Geoff Dornan

Follow Me

Back to: News
October 31, 2012
Follow News

Duncan riding the rails into retirement

When Candy Duncan retires from the Carson City Convention and Visitors Bureau on Jan. 1, she will be about two weeks shy of 22 years as executive director.“This is the right time for me, the right time for the bureau and I feel like I'm leaving everything in capable hands,” she said.During the years, she said the bureau boards have generally worked very well together.“For a long time, it was really very cohesive,” she said. “Board members didn't have their own agendas.”About the time she leaves, she said, a lot of things will change. “It's time for fresh eyes to take a look at this,” she said. “They're going to have a new ad agency, a new director and new board. They have to focus on what they want the bureau to be. Start fresh.”Duncan said she leaves them a first class staff, two members of which have been there longer than she has.Duncan said that, until she leaves, she will do whatever she can to help.“I'm very dedicated to making that transition go as smooth as possible because I really want the best for the bureau,” she said.Duncan leaves a very different visitors bureau than she took control of 22 years ago.”When I started working here, it seems like there had been no concerted effort to really find a product to market,” she said. “The bureau, at that time, was depending on their status as a state capital.”She said they started with the Kit Carson Trail and identifying the historic houses in Carson City, then a Wild West Tour with guides wearing costumes.Those projects developed an idea that is still one of Carson City's popular events.“There were so many stories, tons of ghost stories to tell,” she said.So they started the Ghost Walk.Another popular event was the “Divine Nine” — a package tour dedicated to drawing business using the area's nine different golf courses.But those events didn't really provide an anchor.“What was really the turning point was when the board was inspired by (then Mayor) Marv Teixeira to rebuild the V&T Railroad,” Duncan said. “We all felt it was the train that would really set us apart and stand out. We thought once we get that train running, that'll be the answer. We'll be on track.”Ironically, the train was also the most controversial project for the bureau, drawing sometimes nasty protests from a few lodging operators who didn't think it was bringing them much business.But Duncan is unapologetic. The train, she said, “was developed not so much to make money for the bureau but to make money for the community.”Duncan graduated from University of Nevada, Reno, with a journalism degree but says she quickly decided that wasn't for her, “because I didn't like asking the uncomfortable questions.”After working in Alaska for a while dealing with small rural visitor's bureaus, she thought, “this would be a fun career.”“The whole thing about selling a destination appealed to me,” she said. “It's been a fun career.”She said she doesn't see herself fully retired, and sitting around the house. She plans to stay involved with the community — and with the V&T project.But she has a few other interests: “I'd like to have more time to share in adventures with my grandchildren,” she said.And golf: “I'm a terrible golfer but I love doing it. I might get better but I doubt it.”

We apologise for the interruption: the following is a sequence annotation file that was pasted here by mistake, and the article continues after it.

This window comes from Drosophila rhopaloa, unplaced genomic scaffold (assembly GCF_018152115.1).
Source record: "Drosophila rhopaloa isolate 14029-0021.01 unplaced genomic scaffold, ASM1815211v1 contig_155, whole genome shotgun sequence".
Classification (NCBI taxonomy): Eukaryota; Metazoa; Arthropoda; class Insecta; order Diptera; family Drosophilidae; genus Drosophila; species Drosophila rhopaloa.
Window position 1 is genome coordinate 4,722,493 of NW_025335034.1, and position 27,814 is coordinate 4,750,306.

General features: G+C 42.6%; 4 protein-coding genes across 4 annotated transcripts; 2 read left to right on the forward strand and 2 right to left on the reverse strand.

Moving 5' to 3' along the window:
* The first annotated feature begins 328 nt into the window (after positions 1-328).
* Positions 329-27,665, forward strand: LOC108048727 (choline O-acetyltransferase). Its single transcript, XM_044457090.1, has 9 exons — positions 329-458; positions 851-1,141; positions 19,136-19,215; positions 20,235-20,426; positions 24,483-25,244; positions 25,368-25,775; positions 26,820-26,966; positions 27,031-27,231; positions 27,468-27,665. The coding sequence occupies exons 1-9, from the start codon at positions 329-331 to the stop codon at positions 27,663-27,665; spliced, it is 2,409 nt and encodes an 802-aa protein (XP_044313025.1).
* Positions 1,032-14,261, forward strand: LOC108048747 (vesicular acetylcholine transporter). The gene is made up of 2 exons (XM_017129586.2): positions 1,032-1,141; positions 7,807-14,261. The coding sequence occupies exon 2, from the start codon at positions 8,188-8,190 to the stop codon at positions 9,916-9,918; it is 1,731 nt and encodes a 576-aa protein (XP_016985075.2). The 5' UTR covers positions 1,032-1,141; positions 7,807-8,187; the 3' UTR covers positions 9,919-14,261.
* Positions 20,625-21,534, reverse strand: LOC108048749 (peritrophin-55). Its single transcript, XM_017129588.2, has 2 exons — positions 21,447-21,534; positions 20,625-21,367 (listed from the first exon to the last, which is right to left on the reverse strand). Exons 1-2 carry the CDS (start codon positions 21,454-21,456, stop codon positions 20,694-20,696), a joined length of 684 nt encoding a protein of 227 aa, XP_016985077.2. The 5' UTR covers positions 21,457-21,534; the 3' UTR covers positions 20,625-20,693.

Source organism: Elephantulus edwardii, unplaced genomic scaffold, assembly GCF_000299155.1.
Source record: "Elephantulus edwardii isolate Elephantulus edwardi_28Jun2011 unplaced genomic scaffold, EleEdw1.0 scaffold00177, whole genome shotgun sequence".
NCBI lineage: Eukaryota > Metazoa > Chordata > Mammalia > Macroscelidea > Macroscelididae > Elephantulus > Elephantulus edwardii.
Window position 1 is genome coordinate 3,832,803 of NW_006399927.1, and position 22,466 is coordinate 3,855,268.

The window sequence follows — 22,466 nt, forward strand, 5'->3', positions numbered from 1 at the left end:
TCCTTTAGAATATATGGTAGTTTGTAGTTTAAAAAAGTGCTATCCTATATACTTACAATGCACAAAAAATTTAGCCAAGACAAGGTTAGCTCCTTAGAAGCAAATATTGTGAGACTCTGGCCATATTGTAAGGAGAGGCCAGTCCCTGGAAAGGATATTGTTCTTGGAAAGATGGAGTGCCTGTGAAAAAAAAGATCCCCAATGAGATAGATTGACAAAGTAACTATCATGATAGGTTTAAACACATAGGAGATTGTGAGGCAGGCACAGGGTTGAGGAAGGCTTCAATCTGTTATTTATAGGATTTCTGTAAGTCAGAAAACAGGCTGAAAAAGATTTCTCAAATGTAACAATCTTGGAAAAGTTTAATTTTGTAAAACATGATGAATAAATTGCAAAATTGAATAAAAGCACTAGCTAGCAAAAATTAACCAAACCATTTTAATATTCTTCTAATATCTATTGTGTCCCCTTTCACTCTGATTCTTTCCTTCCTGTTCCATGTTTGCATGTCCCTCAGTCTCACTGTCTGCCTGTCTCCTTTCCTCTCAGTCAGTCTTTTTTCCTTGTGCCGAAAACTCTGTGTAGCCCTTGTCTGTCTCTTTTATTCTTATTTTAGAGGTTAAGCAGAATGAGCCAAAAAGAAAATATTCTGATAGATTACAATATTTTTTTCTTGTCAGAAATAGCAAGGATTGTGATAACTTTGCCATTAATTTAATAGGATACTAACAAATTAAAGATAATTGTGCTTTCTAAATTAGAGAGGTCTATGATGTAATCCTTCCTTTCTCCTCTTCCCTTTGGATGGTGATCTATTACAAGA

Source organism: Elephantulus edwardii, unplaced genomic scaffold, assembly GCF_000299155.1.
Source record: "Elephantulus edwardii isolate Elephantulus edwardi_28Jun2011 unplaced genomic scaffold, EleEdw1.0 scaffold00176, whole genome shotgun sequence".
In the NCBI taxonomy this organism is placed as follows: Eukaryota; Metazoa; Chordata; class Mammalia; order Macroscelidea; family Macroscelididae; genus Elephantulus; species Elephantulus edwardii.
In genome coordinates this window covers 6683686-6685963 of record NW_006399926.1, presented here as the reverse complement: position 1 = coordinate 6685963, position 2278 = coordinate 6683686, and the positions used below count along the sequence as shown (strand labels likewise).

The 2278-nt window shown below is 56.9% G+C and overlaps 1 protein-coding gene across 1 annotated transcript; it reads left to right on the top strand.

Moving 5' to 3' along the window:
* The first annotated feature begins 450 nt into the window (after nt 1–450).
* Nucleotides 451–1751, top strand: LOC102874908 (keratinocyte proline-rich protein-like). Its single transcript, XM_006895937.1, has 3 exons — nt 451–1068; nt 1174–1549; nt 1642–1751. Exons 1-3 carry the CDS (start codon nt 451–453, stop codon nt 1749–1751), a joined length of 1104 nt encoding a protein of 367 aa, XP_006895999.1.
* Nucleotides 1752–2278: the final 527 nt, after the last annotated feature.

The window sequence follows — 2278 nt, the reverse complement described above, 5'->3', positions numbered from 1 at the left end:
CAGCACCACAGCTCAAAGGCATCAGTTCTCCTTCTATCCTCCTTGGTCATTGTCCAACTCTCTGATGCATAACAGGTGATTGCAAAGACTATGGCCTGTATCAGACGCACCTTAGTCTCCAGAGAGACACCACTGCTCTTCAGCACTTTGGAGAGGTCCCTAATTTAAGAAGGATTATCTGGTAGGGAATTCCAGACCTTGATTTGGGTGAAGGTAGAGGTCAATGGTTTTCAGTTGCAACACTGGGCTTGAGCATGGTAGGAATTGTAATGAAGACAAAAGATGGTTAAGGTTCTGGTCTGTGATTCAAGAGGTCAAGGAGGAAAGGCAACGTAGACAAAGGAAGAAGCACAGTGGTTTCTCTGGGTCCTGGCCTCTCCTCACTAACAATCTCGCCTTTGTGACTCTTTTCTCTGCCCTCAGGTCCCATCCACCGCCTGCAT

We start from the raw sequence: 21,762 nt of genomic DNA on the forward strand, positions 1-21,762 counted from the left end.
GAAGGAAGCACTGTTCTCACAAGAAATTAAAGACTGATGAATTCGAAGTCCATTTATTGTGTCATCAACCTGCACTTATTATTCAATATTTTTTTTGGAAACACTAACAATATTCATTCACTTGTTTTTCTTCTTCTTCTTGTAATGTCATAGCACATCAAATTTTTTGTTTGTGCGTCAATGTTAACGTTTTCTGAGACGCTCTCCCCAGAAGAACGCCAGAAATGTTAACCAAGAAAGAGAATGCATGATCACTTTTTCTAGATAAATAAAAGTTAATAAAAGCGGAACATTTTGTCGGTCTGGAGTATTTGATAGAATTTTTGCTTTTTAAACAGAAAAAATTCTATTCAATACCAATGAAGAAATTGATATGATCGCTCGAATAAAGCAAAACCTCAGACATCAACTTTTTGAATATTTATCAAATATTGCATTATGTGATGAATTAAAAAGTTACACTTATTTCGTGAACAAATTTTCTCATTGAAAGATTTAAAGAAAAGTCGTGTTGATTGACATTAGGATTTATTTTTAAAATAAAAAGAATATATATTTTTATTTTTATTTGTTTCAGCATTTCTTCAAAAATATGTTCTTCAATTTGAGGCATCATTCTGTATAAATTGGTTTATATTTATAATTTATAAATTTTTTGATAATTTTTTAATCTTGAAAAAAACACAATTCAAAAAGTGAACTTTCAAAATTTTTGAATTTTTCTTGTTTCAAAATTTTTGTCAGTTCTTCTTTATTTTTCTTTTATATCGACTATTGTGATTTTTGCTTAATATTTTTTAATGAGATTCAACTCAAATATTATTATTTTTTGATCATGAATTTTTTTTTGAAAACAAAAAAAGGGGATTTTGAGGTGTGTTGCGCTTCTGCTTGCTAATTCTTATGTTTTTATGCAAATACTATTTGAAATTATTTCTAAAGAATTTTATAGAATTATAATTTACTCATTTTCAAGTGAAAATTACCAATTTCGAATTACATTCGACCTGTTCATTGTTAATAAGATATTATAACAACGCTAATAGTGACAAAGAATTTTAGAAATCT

Stories you may be interested in

The Nevada Appeal Updated Oct 31, 2012 04:07AM Published Oct 31, 2012 03:51AM Copyright 2012 The Nevada Appeal. All rights reserved. This material may not be published, broadcast, rewritten or redistributed.